We often bemoan the presence of trolls and fools in the Comments sections of online articles, and in many instances our complaints are well-founded. However, the merit of the Comments section remains undervalued, IMHO.
Media blurbs seem increasingly limited in their scope of value, restricted by brand relationships (read “sponsor” pressure), or other considerations. Whether limitations and omissions are the result of strategic relationship imperatives, journalistic myopia, or a publication’s limited knowledge of the sector about which it is prognosticating, the result is sometimes of VERY limited worth, such that a reader will often wonder why they just wasted 10 minutes reading said piece. This only serves to damage the brand value of a publication. Print publications have historically been able to get away with this practice, as they did not have to worry unduly about corrections or the humiliation of their readers knowing far more than they did. This leads one to a place of opportunity, rather than threat.
A media publication can only know as much as its writer and researchers are able to dredge up in the time window allowed before posting of article. This scenario can never compete with the knowledge of the crowd. Take, for example, this well-intentioned, well-written, but woefully inadequate article by WIRED on offline navigation apps. Market leaders such as HERE+, Maps Me, and City Mapper are conspicuously absent, and one wonders what the article is trying to accomplish. A growing stream of reader comments points out the omissions, putting the article itself in increasingly unfavorable light. Where the opportunity lies is in the fact that had the author of said article framed the piece as an exploratory introduction to the topic (in this case “offline navigation apps and their value to travelers worldwide”), and not a “know-it-all” guide, we would have been privy to the power of media as an aggregator of crowd thought leadership.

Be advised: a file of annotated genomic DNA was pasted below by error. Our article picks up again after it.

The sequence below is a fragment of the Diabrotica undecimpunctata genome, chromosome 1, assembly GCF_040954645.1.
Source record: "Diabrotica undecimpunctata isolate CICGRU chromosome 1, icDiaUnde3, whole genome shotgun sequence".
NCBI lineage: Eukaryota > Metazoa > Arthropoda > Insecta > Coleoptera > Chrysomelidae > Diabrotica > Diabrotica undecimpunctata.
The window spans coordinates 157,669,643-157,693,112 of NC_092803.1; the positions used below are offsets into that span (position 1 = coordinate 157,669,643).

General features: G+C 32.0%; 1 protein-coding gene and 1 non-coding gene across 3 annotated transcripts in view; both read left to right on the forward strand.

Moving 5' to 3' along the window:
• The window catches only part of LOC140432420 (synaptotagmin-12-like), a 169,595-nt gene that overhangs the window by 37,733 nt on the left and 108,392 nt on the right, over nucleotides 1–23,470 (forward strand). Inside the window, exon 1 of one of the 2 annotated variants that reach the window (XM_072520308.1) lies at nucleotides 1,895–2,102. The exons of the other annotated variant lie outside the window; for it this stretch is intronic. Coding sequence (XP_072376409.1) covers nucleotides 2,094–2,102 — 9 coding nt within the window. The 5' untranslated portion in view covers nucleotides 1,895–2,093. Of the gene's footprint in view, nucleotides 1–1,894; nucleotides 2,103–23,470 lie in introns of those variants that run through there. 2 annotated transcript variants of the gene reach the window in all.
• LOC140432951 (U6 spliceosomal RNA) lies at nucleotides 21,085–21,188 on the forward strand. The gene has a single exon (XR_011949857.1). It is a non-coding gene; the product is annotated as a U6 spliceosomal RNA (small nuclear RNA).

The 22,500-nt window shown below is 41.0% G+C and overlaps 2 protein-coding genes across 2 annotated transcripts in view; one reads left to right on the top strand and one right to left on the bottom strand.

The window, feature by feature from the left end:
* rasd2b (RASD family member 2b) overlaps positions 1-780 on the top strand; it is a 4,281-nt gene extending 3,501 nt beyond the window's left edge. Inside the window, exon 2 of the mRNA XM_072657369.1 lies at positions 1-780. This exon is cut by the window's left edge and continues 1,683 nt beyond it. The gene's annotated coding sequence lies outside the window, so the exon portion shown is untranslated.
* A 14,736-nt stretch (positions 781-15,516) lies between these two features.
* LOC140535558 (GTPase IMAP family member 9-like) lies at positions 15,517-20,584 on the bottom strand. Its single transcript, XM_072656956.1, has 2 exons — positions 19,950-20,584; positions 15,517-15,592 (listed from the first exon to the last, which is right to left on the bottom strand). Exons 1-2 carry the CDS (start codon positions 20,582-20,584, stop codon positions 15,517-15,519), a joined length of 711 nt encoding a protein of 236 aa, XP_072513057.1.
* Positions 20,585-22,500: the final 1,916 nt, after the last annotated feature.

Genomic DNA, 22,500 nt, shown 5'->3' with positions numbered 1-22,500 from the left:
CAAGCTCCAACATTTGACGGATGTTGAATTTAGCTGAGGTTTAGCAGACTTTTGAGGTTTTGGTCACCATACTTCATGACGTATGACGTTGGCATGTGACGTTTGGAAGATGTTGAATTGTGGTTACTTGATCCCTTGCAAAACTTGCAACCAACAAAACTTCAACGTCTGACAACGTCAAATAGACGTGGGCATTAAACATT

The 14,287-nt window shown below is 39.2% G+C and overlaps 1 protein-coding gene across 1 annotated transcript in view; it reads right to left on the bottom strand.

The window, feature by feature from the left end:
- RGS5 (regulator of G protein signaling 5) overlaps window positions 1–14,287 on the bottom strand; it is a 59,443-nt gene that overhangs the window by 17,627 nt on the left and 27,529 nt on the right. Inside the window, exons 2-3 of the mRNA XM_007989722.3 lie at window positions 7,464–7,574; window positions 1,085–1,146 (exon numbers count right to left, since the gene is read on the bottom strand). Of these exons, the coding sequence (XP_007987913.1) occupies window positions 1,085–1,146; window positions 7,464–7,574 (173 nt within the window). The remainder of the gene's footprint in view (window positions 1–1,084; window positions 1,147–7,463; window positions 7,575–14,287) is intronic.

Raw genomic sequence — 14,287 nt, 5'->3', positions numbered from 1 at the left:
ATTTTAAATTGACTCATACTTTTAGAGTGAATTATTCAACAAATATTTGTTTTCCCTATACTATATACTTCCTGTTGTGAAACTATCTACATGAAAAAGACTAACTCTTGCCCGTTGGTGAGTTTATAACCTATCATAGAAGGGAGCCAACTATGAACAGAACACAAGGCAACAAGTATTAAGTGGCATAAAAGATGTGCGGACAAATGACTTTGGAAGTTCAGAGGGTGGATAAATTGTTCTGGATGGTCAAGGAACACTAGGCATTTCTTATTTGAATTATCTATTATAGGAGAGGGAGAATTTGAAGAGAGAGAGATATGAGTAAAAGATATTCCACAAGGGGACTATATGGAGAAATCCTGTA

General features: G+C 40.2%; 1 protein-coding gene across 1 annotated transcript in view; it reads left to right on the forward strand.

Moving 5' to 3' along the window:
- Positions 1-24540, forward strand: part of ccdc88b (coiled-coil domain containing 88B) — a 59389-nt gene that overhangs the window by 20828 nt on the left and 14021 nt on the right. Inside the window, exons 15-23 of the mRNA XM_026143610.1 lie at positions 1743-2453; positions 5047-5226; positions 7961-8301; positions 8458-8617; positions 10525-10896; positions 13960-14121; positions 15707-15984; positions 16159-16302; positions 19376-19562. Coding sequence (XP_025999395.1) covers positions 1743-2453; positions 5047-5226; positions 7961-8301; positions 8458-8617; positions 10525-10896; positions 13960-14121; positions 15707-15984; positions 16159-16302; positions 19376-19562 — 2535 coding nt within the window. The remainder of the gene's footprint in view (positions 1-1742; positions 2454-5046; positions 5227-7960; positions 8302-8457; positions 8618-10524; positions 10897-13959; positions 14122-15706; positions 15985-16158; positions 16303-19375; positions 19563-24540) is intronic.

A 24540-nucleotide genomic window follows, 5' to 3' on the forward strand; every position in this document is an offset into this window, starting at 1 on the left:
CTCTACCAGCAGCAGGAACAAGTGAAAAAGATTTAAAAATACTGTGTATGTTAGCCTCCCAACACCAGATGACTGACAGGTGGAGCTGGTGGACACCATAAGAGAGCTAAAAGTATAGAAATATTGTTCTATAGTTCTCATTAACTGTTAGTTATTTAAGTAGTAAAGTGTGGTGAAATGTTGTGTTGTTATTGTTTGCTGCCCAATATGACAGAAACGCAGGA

Imagine if a tech news site were to intelligently frame the landscape of wearable computing with an article exploring the history thereof, leading in to an overview of a few of the most visible brands in the space (fitbit, Microsoft band, Apple watch, et al), and concluding with a crystal clear invitation to readers to continue the exploration by contributing their opinions on the relative merits of these and other heretofore unmentioned offerings, past, present and future. The merit of the particular piece would now wrap itself around not only the originally published single-voice report, but the myriad opinions proffered by readers. If the publication integrated Quora-like upvote mechanisms, the most useful reader contributions would rise to the forefront, enriching the coverage, and invigorating further discussion. The result would be a work far more comprehensive, and thereby useful, than anything the lone author could ever have accomplished, and their inclusive and collaborative style would only serve to elevate their and the publication’s brand value.